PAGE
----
An Addendum to the “Galatians 3” Posts

I have been asked some questions which I find are better fitted to another post than an interminable reply in the combox.  The questioner is my friend Paul Duncan, and I hope he will not be embarrassed if I address my comments directly to him, though with other readers in mind.

Hi Paul, I am back in town and will try to answer your questions as asked in the comments on the fourth post.  However, I shall have to point out several presuppositions in your argument, some of which may perhaps be hidden from you.  I’m glad Tony has saved me the time of explaining Matthew’s use of Jeremiah.  Btw, this is the standard interpretation across the board, dispensational or not.  I would only add the fact that NT writers employ the word “fulfillment” in a few different ways; sometimes they point to an application as here (thus cf. 1 Cor. 10:6 “example”).  Sometimes a partial fulfillment, as when Christ read from Isa. 61 but stopped short of the whole quotation.  Sometimes, of course, the fulfillment is a direct confirmation of a prediction, as when the scribes knew Christ would be born in Bethlehem from Micah 5:2.  There is more to say on “fulfillment”, but I hope I’ve made my point sufficiently.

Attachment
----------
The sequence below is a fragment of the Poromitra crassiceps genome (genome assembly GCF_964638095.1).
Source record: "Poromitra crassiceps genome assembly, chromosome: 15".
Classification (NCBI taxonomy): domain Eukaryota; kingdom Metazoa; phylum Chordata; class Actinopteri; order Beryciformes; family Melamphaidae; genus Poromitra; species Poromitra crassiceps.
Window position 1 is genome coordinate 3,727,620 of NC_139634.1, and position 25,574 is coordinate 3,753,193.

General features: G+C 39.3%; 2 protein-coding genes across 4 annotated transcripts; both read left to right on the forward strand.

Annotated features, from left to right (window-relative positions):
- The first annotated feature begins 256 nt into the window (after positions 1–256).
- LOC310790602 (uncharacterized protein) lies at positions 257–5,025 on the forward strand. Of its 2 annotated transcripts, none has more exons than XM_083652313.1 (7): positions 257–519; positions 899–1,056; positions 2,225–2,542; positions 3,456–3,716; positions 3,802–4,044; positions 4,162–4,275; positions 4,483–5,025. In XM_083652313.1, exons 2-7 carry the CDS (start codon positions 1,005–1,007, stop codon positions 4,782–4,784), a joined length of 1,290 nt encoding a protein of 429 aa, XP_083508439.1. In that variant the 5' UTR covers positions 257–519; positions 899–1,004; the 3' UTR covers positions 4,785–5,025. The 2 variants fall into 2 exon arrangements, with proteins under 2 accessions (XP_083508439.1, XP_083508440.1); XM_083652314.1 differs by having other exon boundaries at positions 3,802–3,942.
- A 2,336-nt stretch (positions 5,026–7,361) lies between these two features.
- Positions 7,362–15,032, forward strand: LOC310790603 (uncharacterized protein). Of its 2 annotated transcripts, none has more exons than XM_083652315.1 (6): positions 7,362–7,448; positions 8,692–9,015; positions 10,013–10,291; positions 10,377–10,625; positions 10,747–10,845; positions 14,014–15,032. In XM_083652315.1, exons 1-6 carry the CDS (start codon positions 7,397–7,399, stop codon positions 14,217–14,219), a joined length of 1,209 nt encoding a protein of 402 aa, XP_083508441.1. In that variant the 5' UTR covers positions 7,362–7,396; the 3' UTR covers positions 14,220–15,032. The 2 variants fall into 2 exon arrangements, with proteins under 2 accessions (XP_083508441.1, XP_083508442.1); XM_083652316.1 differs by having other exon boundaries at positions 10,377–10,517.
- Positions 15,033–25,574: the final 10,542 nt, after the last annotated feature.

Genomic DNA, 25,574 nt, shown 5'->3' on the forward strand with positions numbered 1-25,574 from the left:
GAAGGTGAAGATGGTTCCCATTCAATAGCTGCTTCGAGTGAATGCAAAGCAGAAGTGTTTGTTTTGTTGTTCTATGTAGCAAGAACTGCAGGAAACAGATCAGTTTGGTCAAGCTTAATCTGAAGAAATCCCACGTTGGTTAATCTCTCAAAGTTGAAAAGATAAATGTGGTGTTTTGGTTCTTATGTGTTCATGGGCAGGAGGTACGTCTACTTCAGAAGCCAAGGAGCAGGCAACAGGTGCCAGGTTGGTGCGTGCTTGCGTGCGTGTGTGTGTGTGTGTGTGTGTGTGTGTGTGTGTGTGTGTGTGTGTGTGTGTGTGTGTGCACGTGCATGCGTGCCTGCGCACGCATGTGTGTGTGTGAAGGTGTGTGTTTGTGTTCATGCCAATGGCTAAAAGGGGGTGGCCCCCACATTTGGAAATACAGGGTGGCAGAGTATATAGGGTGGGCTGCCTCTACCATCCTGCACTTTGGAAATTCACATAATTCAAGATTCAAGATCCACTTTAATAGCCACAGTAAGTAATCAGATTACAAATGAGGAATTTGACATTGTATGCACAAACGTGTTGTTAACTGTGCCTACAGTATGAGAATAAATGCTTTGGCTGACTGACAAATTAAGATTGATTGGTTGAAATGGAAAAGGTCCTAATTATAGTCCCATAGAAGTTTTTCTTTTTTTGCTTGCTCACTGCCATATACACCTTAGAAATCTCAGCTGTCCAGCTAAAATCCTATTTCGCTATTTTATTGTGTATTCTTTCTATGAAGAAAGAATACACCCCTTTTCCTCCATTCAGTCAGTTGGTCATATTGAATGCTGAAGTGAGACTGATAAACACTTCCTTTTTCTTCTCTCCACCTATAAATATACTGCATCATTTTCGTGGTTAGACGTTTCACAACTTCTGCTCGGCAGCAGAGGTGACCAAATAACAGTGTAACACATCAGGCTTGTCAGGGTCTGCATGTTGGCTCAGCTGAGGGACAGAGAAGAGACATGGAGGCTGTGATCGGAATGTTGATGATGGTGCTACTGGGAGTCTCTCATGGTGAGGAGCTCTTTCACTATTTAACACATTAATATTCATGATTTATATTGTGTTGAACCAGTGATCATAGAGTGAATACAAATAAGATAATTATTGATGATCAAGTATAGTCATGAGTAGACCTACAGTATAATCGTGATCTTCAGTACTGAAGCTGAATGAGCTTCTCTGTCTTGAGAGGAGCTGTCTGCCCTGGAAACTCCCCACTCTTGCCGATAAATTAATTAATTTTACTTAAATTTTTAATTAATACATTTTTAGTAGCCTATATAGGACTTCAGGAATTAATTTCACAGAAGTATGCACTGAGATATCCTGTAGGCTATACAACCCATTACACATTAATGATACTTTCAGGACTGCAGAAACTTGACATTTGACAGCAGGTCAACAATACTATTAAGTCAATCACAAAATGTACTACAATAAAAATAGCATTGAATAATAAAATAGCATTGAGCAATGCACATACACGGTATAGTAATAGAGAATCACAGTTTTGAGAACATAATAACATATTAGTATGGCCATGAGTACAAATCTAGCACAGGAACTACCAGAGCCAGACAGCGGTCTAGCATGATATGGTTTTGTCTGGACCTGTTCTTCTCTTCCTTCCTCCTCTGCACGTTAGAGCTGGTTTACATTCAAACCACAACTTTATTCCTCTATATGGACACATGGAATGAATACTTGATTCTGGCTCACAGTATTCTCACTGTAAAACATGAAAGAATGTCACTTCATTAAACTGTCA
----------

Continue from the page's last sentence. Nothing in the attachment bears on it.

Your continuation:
Your first question asks: “1. What distinction do you make between replacement theology as a hermeneutic and progressive revelation?”

Your phrasing of the questions helps my answer.  Notice “replacement theology” comes to a passage with certain theological baggage: there is only one people of God; the Church, and the Church perforce must be the “New Israel.”  But “progressive revelation” is much as you’ve defined it.  It is God who reveals, and He does so gradually.  But He never circumvents a prior revelation with a later one, which, as you acknowledge, would make His earlier revelation disingenuous (i.e. a prevarication), and so would throw suspicion on any later revelations.

CT forces progressive revelation into its premeditated mold.  Everything must conform to the covenant of grace in particular.  Hence, all those saved by grace are under that covenant (which is found nowhere in Scripture), resulting in one people of God, whether that is what the Bible actually says or not.  Thus, the Bible must be made to “teach” this via the expedient of a forced typology, which the plain-sense must yield to if it threatens the theological mold.  I teach my students never to build any doctrine on a type!  Types may illustrate an already formulated doctrine, but they can never establish it!  I hope you follow.